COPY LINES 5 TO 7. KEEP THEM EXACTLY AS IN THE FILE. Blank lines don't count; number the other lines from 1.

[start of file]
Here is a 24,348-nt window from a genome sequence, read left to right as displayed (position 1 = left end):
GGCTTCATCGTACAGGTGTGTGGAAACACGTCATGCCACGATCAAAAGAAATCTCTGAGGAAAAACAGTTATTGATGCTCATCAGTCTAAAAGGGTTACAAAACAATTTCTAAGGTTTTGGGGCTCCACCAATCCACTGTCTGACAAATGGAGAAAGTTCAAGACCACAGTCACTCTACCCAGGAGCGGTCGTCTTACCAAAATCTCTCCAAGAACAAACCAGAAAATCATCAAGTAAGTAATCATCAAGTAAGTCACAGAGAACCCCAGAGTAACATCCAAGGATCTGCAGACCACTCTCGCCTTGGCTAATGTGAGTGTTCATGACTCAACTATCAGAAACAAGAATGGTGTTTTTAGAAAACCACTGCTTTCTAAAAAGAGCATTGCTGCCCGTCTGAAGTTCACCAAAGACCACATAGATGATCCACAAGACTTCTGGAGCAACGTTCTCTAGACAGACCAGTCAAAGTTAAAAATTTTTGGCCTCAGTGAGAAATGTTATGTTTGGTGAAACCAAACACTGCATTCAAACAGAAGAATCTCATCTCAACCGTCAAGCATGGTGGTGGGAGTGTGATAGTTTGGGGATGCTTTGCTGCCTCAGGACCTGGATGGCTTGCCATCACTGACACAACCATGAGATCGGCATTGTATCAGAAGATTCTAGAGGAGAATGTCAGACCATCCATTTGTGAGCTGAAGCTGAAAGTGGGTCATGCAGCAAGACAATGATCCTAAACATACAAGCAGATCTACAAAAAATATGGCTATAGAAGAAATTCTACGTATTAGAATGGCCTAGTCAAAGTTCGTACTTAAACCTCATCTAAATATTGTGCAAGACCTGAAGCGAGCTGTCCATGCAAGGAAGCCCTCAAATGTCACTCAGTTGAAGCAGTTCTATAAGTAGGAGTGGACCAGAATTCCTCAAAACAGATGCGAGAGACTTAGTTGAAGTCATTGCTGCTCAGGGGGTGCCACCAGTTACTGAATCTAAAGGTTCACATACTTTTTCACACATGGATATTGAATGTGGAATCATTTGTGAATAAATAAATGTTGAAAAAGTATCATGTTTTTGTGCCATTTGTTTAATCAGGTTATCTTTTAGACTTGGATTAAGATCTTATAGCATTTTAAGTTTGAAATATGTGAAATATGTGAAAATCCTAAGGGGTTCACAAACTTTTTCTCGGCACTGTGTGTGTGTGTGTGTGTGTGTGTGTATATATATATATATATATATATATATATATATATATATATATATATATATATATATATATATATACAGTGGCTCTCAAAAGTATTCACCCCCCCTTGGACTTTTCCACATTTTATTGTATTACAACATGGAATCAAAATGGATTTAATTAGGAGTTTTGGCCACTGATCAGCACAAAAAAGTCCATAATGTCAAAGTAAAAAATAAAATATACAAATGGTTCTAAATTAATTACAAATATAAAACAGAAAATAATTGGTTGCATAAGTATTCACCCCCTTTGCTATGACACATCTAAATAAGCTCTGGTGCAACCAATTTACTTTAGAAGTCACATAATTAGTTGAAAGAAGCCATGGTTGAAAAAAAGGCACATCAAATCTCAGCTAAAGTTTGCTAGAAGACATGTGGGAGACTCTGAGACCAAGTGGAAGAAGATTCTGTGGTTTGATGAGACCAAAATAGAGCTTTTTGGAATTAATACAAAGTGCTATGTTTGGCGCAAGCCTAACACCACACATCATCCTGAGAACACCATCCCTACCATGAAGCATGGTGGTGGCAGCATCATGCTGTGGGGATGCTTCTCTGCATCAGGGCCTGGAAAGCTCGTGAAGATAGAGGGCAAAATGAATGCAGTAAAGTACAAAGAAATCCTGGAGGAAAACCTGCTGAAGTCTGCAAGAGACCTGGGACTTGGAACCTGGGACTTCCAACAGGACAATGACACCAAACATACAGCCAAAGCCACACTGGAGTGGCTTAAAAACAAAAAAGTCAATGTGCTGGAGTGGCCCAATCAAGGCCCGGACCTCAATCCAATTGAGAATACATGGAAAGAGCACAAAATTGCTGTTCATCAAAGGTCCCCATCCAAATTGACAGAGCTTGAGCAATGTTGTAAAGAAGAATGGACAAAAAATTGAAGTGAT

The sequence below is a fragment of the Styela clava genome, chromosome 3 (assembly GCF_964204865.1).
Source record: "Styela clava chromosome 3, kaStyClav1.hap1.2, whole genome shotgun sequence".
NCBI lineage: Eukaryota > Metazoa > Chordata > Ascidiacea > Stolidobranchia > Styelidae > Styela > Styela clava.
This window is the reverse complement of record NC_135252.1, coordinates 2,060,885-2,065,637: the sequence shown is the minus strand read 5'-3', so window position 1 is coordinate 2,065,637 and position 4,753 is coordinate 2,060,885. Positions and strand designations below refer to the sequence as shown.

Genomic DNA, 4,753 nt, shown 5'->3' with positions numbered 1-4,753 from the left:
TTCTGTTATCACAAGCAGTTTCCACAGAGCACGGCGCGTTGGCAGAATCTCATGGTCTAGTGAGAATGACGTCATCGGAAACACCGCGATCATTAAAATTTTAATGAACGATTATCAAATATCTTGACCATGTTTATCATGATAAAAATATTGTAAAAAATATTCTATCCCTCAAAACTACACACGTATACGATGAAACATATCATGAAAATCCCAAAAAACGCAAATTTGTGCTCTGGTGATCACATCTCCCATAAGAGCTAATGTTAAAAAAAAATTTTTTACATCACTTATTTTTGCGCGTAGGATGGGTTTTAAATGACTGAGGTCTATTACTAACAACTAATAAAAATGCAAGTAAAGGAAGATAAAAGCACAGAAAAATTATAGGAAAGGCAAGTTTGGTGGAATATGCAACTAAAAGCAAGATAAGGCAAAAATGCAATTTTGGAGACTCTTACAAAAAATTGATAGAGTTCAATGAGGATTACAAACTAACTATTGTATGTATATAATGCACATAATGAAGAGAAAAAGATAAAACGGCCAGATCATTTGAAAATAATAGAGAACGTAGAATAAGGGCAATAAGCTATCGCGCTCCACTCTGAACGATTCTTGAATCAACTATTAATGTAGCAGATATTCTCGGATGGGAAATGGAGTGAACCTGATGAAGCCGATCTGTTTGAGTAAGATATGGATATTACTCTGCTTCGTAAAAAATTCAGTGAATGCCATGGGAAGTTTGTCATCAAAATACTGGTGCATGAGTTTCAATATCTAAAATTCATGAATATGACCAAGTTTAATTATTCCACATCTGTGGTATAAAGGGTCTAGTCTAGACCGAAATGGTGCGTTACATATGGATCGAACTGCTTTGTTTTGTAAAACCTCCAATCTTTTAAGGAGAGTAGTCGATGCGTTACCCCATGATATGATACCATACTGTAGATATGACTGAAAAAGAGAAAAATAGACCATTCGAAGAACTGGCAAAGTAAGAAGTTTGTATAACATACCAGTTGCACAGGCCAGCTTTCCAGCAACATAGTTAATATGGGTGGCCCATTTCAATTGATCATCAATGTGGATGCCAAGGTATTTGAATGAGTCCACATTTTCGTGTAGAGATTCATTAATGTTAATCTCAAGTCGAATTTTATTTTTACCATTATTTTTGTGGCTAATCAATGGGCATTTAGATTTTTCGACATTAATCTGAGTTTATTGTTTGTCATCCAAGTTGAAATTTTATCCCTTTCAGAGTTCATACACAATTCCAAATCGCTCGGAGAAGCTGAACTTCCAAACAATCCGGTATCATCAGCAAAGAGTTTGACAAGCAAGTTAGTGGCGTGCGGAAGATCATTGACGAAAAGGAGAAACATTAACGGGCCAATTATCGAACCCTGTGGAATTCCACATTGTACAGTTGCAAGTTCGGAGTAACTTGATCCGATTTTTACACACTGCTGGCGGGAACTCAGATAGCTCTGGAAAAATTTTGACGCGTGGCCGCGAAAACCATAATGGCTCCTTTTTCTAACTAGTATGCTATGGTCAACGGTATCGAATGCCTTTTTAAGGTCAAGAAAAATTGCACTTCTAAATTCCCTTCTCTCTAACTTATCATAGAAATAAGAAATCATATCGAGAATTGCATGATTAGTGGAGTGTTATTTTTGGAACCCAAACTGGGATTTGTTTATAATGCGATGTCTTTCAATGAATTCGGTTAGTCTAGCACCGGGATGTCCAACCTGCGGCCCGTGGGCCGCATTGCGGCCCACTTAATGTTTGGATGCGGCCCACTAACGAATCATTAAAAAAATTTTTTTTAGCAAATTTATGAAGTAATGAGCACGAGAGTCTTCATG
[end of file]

NCBI lineage: Eukaryota > Metazoa > Chordata > Ascidiacea > Stolidobranchia > Styelidae > Styela > Styela clava.
This window is the reverse complement of record NC_135252.1, coordinates 2,060,885-2,065,637: the sequence shown is the minus strand read 5'-3', so window position 1 is coordinate 2,065,637 and position 4,753 is coordinate 2,060,885. Positions and strand designations below refer to the sequence as shown.

Genomic DNA, 4,753 nt, shown 5'->3' with positions numbered 1-4,753 from the left: